Sunday, August 23, 2009
Jump. Is how I feel right now.
There's a story about the desert that people should know. I'd never quite felt that absolute stillness before. I love the way heat settles--it's as if air itself were a dog twirling in tight circles before sitting down for a nap. I admired how tenacious the heat was, and how little it discriminated between person and plant.
Laurel, Oscar and I hiked the Pukara de Quitor, Incan ruins that lead up the hillside and into the sky. We wandered up the hillside to a large monument in the shape of a cross, which read: "Dios Mio, Dios Mio, por que me has abandonado?" (My God, My God, why have you abandoned me?) We were surrounded by a half-circle of face sculptures, and a plaque commemorating the indigenous people who were beheaded there. It was a bright, clear, eerie place with a 360 panorama of salt flats, jagged valleys and neighboring mountains. The sky was impeccably clear, and the sun happily fierce. The three of us were bound there, up above all the rocks, above our bicycles in the sand, above the bullshit of cell phones and health insurance and purposeful enterprise. Serenity itself made its home here, in the desert.
This was the Valle de la Luna. This was our Great Wall of Chile. We biked through the sand and climbed uphill just before the sun began its descent. The air was finally cool, quiet, and the stars were blossoming like late night flowers, bright and powerful. The air is so potent when you stop and realize it's there. We followed a narrow path along the hill's spine, practically running to keep up with the darkening sky. The sides of the valley shivered with excitement, with a shudder of orange, yellow and blue. What a privilege it was to be there, witnessing. How many other ways can we witness the world in a new way?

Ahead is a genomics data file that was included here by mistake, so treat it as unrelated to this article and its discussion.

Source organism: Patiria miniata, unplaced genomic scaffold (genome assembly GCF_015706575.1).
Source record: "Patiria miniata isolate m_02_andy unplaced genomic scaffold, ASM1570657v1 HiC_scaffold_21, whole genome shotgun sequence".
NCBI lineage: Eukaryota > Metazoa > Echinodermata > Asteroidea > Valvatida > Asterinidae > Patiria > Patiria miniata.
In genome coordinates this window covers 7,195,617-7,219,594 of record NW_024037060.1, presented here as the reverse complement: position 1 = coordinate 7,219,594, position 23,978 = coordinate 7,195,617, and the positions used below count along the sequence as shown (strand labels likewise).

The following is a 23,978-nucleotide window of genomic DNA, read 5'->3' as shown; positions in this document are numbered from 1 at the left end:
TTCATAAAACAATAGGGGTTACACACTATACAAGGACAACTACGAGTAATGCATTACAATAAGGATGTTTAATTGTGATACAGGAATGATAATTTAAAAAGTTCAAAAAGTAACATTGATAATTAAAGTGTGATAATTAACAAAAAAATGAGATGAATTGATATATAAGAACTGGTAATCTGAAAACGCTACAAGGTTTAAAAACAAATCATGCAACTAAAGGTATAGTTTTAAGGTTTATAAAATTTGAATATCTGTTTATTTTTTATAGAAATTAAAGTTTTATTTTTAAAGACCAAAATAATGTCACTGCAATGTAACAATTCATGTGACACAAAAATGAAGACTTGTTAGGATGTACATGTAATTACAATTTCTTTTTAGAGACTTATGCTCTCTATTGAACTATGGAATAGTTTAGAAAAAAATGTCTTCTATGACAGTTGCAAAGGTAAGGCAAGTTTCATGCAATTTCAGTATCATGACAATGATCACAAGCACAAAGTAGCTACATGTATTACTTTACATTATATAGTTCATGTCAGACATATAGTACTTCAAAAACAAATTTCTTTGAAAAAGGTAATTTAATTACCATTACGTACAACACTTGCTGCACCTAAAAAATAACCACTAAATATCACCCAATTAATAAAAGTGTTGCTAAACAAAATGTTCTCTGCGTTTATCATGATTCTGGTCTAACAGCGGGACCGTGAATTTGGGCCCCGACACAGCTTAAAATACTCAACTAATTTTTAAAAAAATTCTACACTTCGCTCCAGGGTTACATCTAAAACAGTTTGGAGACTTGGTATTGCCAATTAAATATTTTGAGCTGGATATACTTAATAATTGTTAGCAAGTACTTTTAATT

Fast forward to my last night in Chile. Laurel and I were staying in a tiny cabin in Cajon del Maipo, a village near the Andes about an hour outside of Santiago. Her friend Marcelo had driven us up the night before to stay in the little place he himself had helped build. The house was small and compact, with two little bedrooms and a snug living room. It relied mainly on a few battery-operated bulbs and a wide main window -- otherwise, no electricity. Marcelo dropped us off, leaving us with an expanse of countryside and a pack of friendly outdoor dogs. We were so unbelievably removed, I felt my body and mind completely used, stretched out, drawn to their limits. And yet it was a wonderful feeling, a sensation of having really lived to see something, and done it completely.
We made a small dinner of avocado and cheese sandwiches and grilled them over the stove, finding our way around the cabin in candlelight. The sun sank earlier here, where winter was slowly maturing. We could hear the dogs outside in the cold.
Later that evening, around three am, the most wonderful thing happened. It began to snow.
"Nieve! Nieve! Mira, chicas!" Marcelo and his friend Cesar ran into our room, hair dripping wet. Laurel and I threw on our coats and boots and ran outside, where the snow fell in thick chunks, like ripe fruit. It was all the endings of all the movies I've ever seen all thrown into one tight little ball: mountains, snow, best friends, remembered twilights, long bus rides to faraway destinations. And the occasional curveball, thrown in for good measure.
It made me want to jump.